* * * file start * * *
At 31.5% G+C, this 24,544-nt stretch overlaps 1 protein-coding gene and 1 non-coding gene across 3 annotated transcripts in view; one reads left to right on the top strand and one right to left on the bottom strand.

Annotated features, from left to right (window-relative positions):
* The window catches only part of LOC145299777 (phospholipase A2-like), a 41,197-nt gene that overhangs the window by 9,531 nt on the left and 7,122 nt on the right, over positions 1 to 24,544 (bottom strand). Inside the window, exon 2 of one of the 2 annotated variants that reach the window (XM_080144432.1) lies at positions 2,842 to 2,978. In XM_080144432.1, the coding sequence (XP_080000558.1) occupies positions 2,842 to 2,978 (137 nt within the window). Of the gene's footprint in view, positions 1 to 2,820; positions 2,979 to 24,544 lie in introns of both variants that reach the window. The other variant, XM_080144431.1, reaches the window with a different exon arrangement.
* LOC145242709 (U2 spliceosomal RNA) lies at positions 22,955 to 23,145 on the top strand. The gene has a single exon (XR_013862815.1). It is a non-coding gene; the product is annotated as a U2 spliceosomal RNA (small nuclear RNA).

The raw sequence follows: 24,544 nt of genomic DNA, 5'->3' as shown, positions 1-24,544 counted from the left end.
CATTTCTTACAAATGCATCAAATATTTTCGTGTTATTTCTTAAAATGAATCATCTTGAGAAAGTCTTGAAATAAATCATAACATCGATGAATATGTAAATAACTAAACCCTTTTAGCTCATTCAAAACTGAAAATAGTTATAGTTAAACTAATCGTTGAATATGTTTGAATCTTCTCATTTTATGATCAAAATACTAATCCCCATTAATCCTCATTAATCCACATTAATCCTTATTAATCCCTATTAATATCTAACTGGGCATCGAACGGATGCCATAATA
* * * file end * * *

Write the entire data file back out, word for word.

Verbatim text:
At 31.5% G+C, this 24,544-nt stretch overlaps 1 protein-coding gene and 1 non-coding gene across 3 annotated transcripts in view; one reads left to right on the top strand and one right to left on the bottom strand.

Annotated features, from left to right (window-relative positions):
* The window catches only part of LOC145299777 (phospholipase A2-like), a 41,197-nt gene that overhangs the window by 9,531 nt on the left and 7,122 nt on the right, over positions 1 to 24,544 (bottom strand). Inside the window, exon 2 of one of the 2 annotated variants that reach the window (XM_080144432.1) lies at positions 2,842 to 2,978. In XM_080144432.1, the coding sequence (XP_080000558.1) occupies positions 2,842 to 2,978 (137 nt within the window). Of the gene's footprint in view, positions 1 to 2,820; positions 2,979 to 24,544 lie in introns of both variants that reach the window. The other variant, XM_080144431.1, reaches the window with a different exon arrangement.
* LOC145242709 (U2 spliceosomal RNA) lies at positions 22,955 to 23,145 on the top strand. The gene has a single exon (XR_013862815.1). It is a non-coding gene; the product is annotated as a U2 spliceosomal RNA (small nuclear RNA).

The raw sequence follows: 24,544 nt of genomic DNA, 5'->3' as shown, positions 1-24,544 counted from the left end.
CATTTCTTACAAATGCATCAAATATTTTCGTGTTATTTCTTAAAATGAATCATCTTGAGAAAGTCTTGAAATAAATCATAACATCGATGAATATGTAAATAACTAAACCCTTTTAGCTCATTCAAAACTGAAAATAGTTATAGTTAAACTAATCGTTGAATATGTTTGAATCTTCTCATTTTATGATCAAAATACTAATCCCCATTAATCCTCATTAATCCACATTAATCCTTATTAATCCCTATTAATATCTAACTGGGCATCGAACGGATGCCATAATA